3. Introduction into the Biology of PARP1 and Poly(ADP-ribosyl)ation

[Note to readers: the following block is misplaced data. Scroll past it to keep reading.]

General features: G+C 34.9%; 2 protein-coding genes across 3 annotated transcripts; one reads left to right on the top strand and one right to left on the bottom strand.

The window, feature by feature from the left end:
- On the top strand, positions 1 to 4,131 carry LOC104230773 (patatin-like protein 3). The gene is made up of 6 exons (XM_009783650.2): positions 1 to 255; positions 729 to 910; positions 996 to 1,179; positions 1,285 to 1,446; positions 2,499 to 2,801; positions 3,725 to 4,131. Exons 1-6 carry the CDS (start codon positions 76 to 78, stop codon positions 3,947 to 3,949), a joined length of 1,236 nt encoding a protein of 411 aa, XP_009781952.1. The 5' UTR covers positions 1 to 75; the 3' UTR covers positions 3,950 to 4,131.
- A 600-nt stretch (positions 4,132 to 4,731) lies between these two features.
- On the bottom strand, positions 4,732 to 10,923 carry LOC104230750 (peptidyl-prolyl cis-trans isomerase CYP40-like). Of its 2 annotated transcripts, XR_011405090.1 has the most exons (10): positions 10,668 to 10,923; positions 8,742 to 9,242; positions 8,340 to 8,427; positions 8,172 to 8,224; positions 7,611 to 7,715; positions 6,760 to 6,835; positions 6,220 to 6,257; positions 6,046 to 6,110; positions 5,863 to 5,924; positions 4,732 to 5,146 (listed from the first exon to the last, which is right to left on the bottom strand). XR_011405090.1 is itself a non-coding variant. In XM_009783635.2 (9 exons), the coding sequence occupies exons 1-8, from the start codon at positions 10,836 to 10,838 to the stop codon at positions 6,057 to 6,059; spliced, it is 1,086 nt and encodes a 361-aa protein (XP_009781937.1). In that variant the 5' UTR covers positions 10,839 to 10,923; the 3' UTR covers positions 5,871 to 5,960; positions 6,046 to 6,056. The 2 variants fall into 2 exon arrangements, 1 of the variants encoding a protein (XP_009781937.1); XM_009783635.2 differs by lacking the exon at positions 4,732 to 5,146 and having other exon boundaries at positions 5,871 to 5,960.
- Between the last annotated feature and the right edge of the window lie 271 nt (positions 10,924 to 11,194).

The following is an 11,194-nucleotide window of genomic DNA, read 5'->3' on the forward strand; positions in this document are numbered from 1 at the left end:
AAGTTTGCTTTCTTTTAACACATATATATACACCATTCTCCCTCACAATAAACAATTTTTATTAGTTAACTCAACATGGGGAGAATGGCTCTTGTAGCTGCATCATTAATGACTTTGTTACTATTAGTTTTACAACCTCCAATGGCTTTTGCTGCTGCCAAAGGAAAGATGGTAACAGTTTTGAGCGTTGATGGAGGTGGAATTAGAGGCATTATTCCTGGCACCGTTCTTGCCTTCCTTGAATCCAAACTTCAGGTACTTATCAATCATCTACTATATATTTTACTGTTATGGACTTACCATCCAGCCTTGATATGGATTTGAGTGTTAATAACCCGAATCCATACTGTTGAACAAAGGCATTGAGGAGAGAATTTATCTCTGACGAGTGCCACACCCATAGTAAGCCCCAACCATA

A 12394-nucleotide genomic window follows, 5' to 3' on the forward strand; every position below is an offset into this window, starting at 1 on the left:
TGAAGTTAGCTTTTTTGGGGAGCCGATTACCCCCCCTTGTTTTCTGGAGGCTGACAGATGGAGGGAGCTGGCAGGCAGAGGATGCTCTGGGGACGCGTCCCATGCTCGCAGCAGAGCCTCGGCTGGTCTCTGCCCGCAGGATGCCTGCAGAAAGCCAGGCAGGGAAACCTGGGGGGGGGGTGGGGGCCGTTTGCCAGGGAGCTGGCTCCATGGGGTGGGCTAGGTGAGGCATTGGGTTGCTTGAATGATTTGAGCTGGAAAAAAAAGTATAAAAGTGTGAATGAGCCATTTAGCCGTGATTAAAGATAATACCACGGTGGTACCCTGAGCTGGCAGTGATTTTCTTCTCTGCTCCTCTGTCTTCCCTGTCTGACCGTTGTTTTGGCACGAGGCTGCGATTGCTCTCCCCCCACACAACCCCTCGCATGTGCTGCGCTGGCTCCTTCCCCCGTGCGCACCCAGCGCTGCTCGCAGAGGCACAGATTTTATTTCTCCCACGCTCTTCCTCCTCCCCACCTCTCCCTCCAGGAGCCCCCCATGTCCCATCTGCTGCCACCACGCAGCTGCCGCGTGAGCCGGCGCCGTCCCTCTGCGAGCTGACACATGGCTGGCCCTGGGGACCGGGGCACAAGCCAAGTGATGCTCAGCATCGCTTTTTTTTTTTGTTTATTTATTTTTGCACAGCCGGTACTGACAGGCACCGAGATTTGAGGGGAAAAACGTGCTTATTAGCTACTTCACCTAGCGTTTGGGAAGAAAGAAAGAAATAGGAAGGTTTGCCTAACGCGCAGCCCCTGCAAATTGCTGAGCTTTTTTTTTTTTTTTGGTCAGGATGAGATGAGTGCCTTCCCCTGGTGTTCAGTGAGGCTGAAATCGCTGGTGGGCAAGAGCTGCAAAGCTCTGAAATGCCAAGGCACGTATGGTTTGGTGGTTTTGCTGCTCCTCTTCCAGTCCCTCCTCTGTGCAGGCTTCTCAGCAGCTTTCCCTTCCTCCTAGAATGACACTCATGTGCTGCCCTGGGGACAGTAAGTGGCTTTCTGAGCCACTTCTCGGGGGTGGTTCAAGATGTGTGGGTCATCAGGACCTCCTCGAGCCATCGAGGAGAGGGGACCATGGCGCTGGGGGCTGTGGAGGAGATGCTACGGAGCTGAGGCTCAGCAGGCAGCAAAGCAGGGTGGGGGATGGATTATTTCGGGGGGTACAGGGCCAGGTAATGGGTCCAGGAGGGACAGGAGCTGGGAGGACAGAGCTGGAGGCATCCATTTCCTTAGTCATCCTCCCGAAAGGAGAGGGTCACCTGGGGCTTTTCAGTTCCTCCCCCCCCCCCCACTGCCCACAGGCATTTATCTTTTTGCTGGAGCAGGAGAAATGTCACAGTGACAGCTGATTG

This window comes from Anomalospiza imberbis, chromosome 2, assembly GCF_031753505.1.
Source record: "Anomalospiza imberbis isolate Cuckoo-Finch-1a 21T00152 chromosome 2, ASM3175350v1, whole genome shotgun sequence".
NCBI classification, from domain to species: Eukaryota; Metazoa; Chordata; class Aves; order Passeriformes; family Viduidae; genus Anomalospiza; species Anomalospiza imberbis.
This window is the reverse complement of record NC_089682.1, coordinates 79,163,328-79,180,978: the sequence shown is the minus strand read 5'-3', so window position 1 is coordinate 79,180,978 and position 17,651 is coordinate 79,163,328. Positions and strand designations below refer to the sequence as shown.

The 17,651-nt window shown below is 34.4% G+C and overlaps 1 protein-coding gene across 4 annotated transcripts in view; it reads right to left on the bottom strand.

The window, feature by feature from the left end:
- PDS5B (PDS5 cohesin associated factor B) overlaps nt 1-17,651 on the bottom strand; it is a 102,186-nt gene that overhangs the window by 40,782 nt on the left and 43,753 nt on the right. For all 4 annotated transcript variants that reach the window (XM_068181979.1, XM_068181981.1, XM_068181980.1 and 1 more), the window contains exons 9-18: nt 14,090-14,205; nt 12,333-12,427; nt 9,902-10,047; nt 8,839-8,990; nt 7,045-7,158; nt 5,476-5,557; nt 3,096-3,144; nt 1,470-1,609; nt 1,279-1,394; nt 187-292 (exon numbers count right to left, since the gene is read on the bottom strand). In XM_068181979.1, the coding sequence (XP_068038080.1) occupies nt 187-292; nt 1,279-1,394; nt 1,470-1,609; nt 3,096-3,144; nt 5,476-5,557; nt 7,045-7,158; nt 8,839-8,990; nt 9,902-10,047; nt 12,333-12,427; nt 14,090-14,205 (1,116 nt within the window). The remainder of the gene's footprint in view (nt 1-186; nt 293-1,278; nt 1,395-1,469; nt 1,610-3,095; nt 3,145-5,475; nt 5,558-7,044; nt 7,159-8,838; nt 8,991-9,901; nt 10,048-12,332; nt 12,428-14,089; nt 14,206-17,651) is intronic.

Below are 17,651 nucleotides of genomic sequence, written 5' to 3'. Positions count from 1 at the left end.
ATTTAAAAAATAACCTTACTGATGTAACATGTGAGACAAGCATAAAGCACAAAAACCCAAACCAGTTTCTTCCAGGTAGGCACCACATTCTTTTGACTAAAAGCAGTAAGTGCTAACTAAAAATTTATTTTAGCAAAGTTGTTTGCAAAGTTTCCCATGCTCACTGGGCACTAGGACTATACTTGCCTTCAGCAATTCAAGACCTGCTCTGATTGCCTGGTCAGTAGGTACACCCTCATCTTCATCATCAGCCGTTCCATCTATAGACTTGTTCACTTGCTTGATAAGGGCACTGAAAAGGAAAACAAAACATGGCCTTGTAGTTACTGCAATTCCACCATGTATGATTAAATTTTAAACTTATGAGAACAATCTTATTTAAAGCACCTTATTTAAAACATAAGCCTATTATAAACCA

Post-translational modifications (PTMs), such as phosphorylation, acetylation or ubiquitination, represent an extremely versatile and fast means of regulating the complexity and dynamics of cellular processes. In particular, ADP-ribosylation, which can be found in most eukaryotes and which has been shown to be essential during mammalian development [70], represents a highly dynamic and fully reversible PTM [70,71,72,73]. This modification is catalyzed by ADP-ribosyl transferases to which the family of poly(ADP-ribose) polymerases (PARPs) belongs. The PARP gene family comprises 17 members in humans and based on structural homology of their catalytic domain with the diphteria toxin, they are also referred to as ADP-ribosyltransferases diptheria toxin-like (ARTDs) [74]. By using nicotinamide adenine dinucleotide (NAD+) as a substrate, PARPs covalently attach ADP-ribose units to a variety of aa residues of acceptor proteins, including serines, glutamates, aspartates, lysines, and tyrosines [75,76,77,78,79,80,81,82]. While most PARPs possess mono(ADP-ribosyl)transferase activity (mono(ADP-ribosyl)ation, MARylation) or are catalytically inactive, at least four of them, i.e., PARPs 1, 2, 5a, 5b, are known to synthesize negatively charged polymers of poly(ADP-ribose) (PAR), which earned them the term ‘writers’ of poly(ADP-ribosyl)ation (PARylation)—(PARPs 5a and 5b are also known as tankyrases 1 and 2). The resulting PAR chains are either linear or branched and may consist of more than 200 ADP-ribose moieties [83,84,85]. Apart from covalent modification, certain proteins—so called ‘readers’ of PARylation—can non-covalently interact with PAR chains via distinct PAR binding modules, which, among others, include loosely conserved PAR binding motifs (PBM), zinc finger-type structures, macrodomains, WWE domains and OB folds [86].